Michelle Alexander, in The New Jim Crow,  suggests that if all defendants declined plea agreements and opted for trial, the criminal justice system would grind to a halt under the weight of all those trials. Prosecutors would be overwhelmed by the work needed to prove their cases beyond reasonable doubt.  
Imagine what would happen if all sex offenders refused to register.
One after another, offenders would be charged with failure to register and packed off to prisons that are already overcrowded. That's the part of the scenario that would be hard to live with. On the other hand, since the registry makes it difficult for sex offenders to find employment, many of them do have time on their hands.
A few years of conscientous objectors, courts wheezing under the load of FTR cases, voters being hit with the expense of building new prisons...maybe this would deal the fatal blow to the registry.
Maybe not.
The part I can guarantee is that the incidence of sex offenses would not increase.

fear-mongers at work

The headline: Teen Reported Missing After Meeting Man Online Found Safe.
This is certainly an attention-grabbing headline. The implication is clear: a middle-schooler was abducted by a dirty old man hanging out online to find girls like her. Outrage!
It turns out the the teen is a 19-year-old woman. The headline writer chose to ignore that fact and word things to play on fears of online predators, all without knowing whether the "online man" had anything to do with her going missing or not.
Note that the story does not mention the age of the man.

Saturday, January 3, 2015

who believes polygraphs are reliable?

I cannot tell a lie...or can I?

The federal government seems to think I cannot tell a lie during a polygraph examination without being caught in my lie. Joseph Stromberg at tells us:
The FBI gives a polygraph test to every single person who's considered for a job there. When the DEA, CIA, and other agencies are taken into account, about 70,000 people a year submit to polygraphs while seeking security clearances and jobs with the federal government.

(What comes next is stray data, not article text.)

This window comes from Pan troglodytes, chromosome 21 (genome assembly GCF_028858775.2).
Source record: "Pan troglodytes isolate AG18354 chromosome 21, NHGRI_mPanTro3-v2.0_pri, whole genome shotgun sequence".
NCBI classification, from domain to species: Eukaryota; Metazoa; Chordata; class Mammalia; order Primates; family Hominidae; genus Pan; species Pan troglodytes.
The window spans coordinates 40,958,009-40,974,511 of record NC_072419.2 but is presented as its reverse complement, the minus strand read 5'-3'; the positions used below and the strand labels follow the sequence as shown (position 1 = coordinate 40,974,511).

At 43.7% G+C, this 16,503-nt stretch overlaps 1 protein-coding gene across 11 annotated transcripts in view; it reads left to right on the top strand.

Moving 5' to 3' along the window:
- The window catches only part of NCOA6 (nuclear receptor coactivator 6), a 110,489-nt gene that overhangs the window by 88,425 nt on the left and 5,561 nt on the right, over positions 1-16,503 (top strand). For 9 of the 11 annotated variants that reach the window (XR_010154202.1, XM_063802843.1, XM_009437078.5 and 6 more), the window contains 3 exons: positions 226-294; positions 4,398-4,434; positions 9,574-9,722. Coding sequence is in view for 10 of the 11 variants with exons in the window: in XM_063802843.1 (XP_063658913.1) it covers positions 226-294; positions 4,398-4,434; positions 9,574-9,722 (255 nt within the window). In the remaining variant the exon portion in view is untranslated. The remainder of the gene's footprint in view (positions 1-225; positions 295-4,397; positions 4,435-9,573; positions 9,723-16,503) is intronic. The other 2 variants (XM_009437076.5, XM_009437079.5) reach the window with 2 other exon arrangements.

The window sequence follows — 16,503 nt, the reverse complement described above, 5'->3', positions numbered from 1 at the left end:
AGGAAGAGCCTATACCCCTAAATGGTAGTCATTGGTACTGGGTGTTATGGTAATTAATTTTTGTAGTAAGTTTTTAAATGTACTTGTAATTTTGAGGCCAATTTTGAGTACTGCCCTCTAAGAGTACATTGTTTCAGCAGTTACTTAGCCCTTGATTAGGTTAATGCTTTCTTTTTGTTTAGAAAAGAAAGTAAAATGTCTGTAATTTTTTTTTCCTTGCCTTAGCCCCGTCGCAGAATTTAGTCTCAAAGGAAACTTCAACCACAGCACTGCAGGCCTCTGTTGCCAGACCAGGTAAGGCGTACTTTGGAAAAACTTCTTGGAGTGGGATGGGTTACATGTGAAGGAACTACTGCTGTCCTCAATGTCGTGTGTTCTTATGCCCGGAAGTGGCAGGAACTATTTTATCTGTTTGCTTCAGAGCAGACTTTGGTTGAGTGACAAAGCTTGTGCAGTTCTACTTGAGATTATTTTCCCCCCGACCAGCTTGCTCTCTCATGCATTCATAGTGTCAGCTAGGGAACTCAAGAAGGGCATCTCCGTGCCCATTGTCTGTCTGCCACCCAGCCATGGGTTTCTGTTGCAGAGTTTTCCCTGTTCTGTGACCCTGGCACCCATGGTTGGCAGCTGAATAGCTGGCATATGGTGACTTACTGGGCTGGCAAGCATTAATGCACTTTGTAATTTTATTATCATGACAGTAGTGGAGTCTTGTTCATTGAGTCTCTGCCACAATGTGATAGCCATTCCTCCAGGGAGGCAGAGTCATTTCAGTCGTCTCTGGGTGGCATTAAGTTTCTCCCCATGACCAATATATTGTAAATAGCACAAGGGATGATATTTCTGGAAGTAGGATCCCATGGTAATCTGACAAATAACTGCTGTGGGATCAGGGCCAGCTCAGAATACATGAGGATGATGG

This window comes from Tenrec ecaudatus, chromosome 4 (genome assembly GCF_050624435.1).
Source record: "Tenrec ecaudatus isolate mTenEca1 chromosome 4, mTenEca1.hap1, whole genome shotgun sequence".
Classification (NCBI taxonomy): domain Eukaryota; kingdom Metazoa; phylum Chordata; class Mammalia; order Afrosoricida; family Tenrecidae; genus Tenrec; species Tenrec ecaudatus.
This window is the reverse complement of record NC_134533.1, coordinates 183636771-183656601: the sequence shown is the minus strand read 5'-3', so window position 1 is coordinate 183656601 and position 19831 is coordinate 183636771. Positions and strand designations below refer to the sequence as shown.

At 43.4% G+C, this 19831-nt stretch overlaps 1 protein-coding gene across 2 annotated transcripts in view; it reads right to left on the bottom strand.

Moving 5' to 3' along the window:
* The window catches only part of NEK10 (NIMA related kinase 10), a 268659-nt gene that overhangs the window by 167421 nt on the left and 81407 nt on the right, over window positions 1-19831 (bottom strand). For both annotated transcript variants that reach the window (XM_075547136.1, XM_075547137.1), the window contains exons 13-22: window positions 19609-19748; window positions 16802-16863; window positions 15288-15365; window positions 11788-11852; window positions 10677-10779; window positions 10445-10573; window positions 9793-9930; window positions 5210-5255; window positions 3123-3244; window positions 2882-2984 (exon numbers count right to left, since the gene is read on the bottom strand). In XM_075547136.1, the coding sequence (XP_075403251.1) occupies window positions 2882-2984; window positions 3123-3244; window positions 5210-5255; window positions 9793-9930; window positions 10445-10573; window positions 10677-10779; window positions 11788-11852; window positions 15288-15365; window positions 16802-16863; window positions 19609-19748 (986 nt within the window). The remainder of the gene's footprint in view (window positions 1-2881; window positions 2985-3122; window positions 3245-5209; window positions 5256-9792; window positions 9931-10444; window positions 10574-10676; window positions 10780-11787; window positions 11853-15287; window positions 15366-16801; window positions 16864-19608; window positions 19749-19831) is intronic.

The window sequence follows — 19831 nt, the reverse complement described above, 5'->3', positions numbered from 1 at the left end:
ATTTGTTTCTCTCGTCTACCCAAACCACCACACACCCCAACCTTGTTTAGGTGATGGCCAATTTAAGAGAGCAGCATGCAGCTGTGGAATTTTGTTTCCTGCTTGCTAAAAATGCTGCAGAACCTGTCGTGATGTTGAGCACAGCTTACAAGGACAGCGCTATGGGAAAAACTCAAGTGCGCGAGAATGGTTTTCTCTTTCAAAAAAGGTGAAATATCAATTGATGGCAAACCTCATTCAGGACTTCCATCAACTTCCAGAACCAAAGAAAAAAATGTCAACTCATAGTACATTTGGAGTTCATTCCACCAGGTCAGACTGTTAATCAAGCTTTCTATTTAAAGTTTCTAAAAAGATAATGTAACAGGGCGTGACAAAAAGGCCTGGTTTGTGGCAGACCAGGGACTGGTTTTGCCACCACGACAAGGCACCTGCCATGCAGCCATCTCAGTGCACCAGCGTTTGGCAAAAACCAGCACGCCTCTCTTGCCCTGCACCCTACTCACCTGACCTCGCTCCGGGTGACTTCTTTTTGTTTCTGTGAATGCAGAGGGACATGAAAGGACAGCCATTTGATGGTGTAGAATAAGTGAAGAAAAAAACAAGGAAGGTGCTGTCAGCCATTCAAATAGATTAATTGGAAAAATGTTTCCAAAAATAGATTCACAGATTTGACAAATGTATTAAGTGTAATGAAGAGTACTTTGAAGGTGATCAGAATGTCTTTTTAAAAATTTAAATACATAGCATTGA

Obviously, we don't want liars working in law enforcement, so rooting out liars before we hire them is a good idea.
Polygraphs are also regularly used by law enforcement when interrogating suspects. In some places, they're used to monitor the activities of sex offenders on probation, and some judges have recently permitted plea bargains that hinge on the results of defendants' polygraph tests.
Liars everywhere. Is a polygraph a good way to root them out?

As it turns out, no, it isn't. Polygraphs are not admissible as evidence in court and employers (federal government excepted) are banned from using polygraphs on employees.

And yet, the federal government and law enforcement rely heavily on polygraphs.Why is that?
One possibility is the belief that they're useful as a prop — part of what Saxe calls the "theater" of interrogation. "If the examiner does the theater well, and tricks the subject into believing that his or her lies can de detected, they might confess," he says.
 Related is the belief that polygraphs might be useful as a deterrent: if a sex offender believes he or she is going to be regularly subjected to accurate lie detection tests, committing a crime suddenly looks like a guarantee of heading back to prison. For both of these uses, it doesn't matter whether the test actually works or not, just that it's perceived as effective.
If it is interrogation theater, law enforcement may not really believe that polygraphs expose liars in any reliable way.

In fact, they are so sure that polygraphs are unreliable that they try to shut down people who teach how to control the outcome of a polygraph. If a polygraph could reliably identify lies, there would be no worries about someone teaching those countermeasures.

Instead, they worry.